- 1 wooden comb with wide teeth (to prevent damp hair from breaking when combing it)
- 1 pack transparent film or a disposable shower cap to cover the head and maintain a high humidity
- 1 wool hat (it is the heat and humidity that facilitate the release of the color)
Clean or dirty hair?
Before proceeding with the preparation of the henna batter , make sure your hair is clean (it does not matter if it has just been washed and is still slightly damp or if it has been washed for 12 - 24 hours).
Don't think that she has never tried to be smart and has never applied the henna pack on dirty hair. :) Unfortunately, sebum, dust, smog create an insulating and waterproof patina on the hair and prevent excellent color rendering. I was able to see it firsthand after 4 hours of application and it is certainly not pleasant to discover that I wasted 4 hours .
In addition, by applying the henna pack on already clean hair you no longer have to use shampoo* in rinsing, therefore you also minimize the risk that the color not yet fixed on the hair will be washed away.
*The shampoo should instead be used if by chance you feel itchy during the exposure time or after having rinsed off the dyeing herbs.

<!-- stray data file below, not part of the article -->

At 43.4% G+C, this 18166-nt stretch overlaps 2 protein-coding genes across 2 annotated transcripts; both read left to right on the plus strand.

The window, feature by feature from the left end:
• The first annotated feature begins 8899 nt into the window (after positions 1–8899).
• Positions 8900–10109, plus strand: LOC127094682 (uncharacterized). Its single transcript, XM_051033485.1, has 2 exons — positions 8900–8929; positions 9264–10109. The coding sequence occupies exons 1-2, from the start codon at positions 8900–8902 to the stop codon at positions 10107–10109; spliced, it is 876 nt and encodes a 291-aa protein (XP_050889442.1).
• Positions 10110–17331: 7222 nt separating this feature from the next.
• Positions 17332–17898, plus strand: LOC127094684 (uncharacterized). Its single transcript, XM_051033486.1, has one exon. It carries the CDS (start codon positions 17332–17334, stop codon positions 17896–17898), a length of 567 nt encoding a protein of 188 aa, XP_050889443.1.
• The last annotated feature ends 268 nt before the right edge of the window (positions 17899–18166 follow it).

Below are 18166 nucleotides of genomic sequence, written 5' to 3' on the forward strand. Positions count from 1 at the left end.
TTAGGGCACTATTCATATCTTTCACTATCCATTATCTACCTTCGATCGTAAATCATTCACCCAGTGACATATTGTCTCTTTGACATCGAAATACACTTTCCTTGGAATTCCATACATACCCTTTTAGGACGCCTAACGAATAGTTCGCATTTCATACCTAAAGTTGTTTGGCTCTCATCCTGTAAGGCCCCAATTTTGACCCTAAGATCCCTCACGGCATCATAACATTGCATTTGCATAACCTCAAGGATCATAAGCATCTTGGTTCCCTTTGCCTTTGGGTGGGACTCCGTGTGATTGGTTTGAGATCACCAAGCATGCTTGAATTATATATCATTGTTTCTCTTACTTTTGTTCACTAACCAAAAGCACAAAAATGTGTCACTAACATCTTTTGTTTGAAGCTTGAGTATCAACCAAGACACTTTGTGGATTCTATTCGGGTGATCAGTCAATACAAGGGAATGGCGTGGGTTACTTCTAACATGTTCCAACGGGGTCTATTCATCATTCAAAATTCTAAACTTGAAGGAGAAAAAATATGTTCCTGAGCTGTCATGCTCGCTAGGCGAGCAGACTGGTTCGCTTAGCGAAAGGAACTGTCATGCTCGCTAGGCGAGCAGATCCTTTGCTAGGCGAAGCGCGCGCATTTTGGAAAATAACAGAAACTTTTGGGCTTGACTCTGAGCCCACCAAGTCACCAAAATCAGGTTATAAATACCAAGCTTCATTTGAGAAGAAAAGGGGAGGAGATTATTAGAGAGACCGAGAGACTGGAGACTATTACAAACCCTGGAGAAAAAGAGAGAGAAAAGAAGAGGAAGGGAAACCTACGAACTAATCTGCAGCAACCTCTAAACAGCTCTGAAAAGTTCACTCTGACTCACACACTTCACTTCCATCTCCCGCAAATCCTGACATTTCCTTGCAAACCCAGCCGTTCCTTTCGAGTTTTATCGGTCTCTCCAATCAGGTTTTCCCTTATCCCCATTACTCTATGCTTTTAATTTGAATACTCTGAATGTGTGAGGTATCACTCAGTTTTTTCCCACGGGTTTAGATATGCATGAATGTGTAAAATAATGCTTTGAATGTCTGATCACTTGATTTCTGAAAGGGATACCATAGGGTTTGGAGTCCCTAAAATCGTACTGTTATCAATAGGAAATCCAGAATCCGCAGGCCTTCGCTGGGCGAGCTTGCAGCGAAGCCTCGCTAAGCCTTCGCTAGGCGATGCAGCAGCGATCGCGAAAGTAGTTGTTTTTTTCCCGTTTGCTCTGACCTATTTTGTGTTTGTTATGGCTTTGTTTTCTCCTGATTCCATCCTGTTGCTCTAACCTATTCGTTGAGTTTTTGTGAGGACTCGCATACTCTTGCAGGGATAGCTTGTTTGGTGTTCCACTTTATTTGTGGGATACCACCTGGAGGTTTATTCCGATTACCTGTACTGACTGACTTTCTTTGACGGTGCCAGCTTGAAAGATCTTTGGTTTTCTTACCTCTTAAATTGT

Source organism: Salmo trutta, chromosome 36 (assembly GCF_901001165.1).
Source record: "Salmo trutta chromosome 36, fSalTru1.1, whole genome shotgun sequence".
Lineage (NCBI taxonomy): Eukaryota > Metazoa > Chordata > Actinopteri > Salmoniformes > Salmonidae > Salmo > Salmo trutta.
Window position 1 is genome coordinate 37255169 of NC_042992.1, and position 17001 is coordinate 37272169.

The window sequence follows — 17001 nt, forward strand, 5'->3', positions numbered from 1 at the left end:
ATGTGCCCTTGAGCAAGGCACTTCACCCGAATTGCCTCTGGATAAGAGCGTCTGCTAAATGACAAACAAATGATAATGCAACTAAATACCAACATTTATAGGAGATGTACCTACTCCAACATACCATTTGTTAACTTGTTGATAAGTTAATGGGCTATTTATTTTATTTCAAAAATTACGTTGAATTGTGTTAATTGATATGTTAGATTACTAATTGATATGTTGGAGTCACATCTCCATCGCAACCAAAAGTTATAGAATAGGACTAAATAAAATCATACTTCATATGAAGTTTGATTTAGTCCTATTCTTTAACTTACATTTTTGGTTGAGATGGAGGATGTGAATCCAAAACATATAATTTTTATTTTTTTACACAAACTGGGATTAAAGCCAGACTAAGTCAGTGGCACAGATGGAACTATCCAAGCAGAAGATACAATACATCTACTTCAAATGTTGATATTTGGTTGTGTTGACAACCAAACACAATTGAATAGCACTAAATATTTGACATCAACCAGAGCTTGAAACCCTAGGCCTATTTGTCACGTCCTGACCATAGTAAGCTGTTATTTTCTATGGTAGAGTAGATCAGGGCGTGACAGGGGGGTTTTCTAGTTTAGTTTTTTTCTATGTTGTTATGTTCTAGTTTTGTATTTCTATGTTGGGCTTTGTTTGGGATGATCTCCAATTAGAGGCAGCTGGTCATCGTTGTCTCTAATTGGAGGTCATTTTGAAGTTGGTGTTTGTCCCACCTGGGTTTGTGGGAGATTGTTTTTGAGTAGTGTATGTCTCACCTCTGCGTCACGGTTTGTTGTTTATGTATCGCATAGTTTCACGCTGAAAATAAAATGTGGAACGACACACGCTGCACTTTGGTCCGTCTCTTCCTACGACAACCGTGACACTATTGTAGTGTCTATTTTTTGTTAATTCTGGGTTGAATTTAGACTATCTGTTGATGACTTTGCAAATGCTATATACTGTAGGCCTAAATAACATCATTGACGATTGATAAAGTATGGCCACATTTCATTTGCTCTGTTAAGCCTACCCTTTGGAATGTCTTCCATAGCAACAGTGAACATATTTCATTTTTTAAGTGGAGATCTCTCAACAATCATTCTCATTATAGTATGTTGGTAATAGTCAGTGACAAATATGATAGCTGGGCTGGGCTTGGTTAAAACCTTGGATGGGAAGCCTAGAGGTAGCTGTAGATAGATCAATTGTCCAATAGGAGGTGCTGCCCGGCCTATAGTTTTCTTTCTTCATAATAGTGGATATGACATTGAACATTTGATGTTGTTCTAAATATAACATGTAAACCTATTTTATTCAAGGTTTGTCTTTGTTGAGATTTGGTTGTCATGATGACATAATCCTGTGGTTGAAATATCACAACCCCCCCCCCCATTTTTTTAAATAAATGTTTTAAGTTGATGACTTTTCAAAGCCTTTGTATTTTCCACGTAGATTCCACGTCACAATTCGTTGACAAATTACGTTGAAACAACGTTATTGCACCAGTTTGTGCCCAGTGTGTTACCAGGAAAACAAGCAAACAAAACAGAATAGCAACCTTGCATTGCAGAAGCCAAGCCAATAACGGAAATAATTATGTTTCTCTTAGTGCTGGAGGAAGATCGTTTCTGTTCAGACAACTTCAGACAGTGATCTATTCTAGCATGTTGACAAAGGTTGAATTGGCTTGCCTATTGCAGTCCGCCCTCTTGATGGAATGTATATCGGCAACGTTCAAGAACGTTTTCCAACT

Do I have to do the double step or is a single application enough to color my hair?
Henna batter preparation
Some people prepare the lawsonia batter 12 - 24 hours before application, acidifying it (by adding an acidic ingredient such as vinegar or lemon juice) , but I insist you do NOT need it because personally on my hair there is NO difference in color release. If you really love to complicate your life, go ahead! :)
Lawsonia creates by itself together with water the acidic environment necessary for the release of the colour.
Click on the image to enlarge.
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Add only hot (not boiling!) tap water to the amount of henna necessary for your hair until you obtain a batter with a consistency similar to yogurt, neither too runny nor too thick, to facilitate application and prevent coli during installation.
For various reasons, it is customary to add the most varied ingredients to the henna batter :
- lemon, tea, yogurt or vinegar to acidify (but which due to the long exposure time could dry the hair even more)
- coffee or cocoa to bring out the dark tones of the dye obtained (nothing could be more false because they do not contain any coloring agent)
- honey and various vegetable oils or butters to soften and counteract the dry / frizzy effect of the herbal dyes after application (better to make a moisturizing / nourishing pack once we have dyed our hair)
- essential oils to cover the scent of dyeing herbs (which I do not recommend because they irritate the skin). Use the tips I've given in this article: Acid Rinse: Apple or Lemon Vinegar for Shiny and Soft Hair! to remove the smell of henna from your hair.
Avoid adding anything other than hot water!
Any other ingredients you add, just interfere and film (in case of oils, butters) and prevent the release of color on your hair.
Improving the consistency of the batter of henna and herbal dyes